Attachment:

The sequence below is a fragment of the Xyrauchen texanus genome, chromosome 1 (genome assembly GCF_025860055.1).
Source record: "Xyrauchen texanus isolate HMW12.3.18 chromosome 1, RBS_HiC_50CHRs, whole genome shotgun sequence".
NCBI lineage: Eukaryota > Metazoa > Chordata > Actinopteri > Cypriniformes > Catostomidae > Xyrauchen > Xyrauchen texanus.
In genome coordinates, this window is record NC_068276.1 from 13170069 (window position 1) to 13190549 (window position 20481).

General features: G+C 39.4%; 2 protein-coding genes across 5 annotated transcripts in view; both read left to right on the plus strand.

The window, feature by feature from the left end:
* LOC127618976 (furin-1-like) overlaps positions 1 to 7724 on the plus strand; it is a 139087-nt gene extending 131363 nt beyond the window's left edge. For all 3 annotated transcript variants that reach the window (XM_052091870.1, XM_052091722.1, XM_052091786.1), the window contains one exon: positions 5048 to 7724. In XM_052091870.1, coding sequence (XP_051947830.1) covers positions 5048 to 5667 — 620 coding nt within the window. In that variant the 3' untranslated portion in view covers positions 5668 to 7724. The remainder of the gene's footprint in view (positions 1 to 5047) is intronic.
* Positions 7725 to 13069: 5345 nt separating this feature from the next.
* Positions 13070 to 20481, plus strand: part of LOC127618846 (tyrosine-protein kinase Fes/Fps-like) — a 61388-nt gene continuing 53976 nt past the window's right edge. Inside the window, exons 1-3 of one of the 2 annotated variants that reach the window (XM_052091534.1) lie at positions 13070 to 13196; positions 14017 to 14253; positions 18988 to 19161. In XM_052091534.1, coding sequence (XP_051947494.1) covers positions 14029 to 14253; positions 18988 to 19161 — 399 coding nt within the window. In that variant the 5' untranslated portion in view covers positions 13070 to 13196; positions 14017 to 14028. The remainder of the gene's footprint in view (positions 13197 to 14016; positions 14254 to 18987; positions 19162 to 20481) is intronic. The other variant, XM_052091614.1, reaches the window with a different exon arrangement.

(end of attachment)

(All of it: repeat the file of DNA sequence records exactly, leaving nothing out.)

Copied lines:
The sequence below is a fragment of the Xyrauchen texanus genome, chromosome 1 (genome assembly GCF_025860055.1).
Source record: "Xyrauchen texanus isolate HMW12.3.18 chromosome 1, RBS_HiC_50CHRs, whole genome shotgun sequence".
NCBI lineage: Eukaryota > Metazoa > Chordata > Actinopteri > Cypriniformes > Catostomidae > Xyrauchen > Xyrauchen texanus.
In genome coordinates, this window is record NC_068276.1 from 13170069 (window position 1) to 13190549 (window position 20481).

General features: G+C 39.4%; 2 protein-coding genes across 5 annotated transcripts in view; both read left to right on the plus strand.

The window, feature by feature from the left end:
* LOC127618976 (furin-1-like) overlaps positions 1 to 7724 on the plus strand; it is a 139087-nt gene extending 131363 nt beyond the window's left edge. For all 3 annotated transcript variants that reach the window (XM_052091870.1, XM_052091722.1, XM_052091786.1), the window contains one exon: positions 5048 to 7724. In XM_052091870.1, coding sequence (XP_051947830.1) covers positions 5048 to 5667 — 620 coding nt within the window. In that variant the 3' untranslated portion in view covers positions 5668 to 7724. The remainder of the gene's footprint in view (positions 1 to 5047) is intronic.
* Positions 7725 to 13069: 5345 nt separating this feature from the next.
* Positions 13070 to 20481, plus strand: part of LOC127618846 (tyrosine-protein kinase Fes/Fps-like) — a 61388-nt gene continuing 53976 nt past the window's right edge. Inside the window, exons 1-3 of one of the 2 annotated variants that reach the window (XM_052091534.1) lie at positions 13070 to 13196; positions 14017 to 14253; positions 18988 to 19161. In XM_052091534.1, coding sequence (XP_051947494.1) covers positions 14029 to 14253; positions 18988 to 19161 — 399 coding nt within the window. In that variant the 5' untranslated portion in view covers positions 13070 to 13196; positions 14017 to 14028. The remainder of the gene's footprint in view (positions 13197 to 14016; positions 14254 to 18987; positions 19162 to 20481) is intronic. The other variant, XM_052091614.1, reaches the window with a different exon arrangement.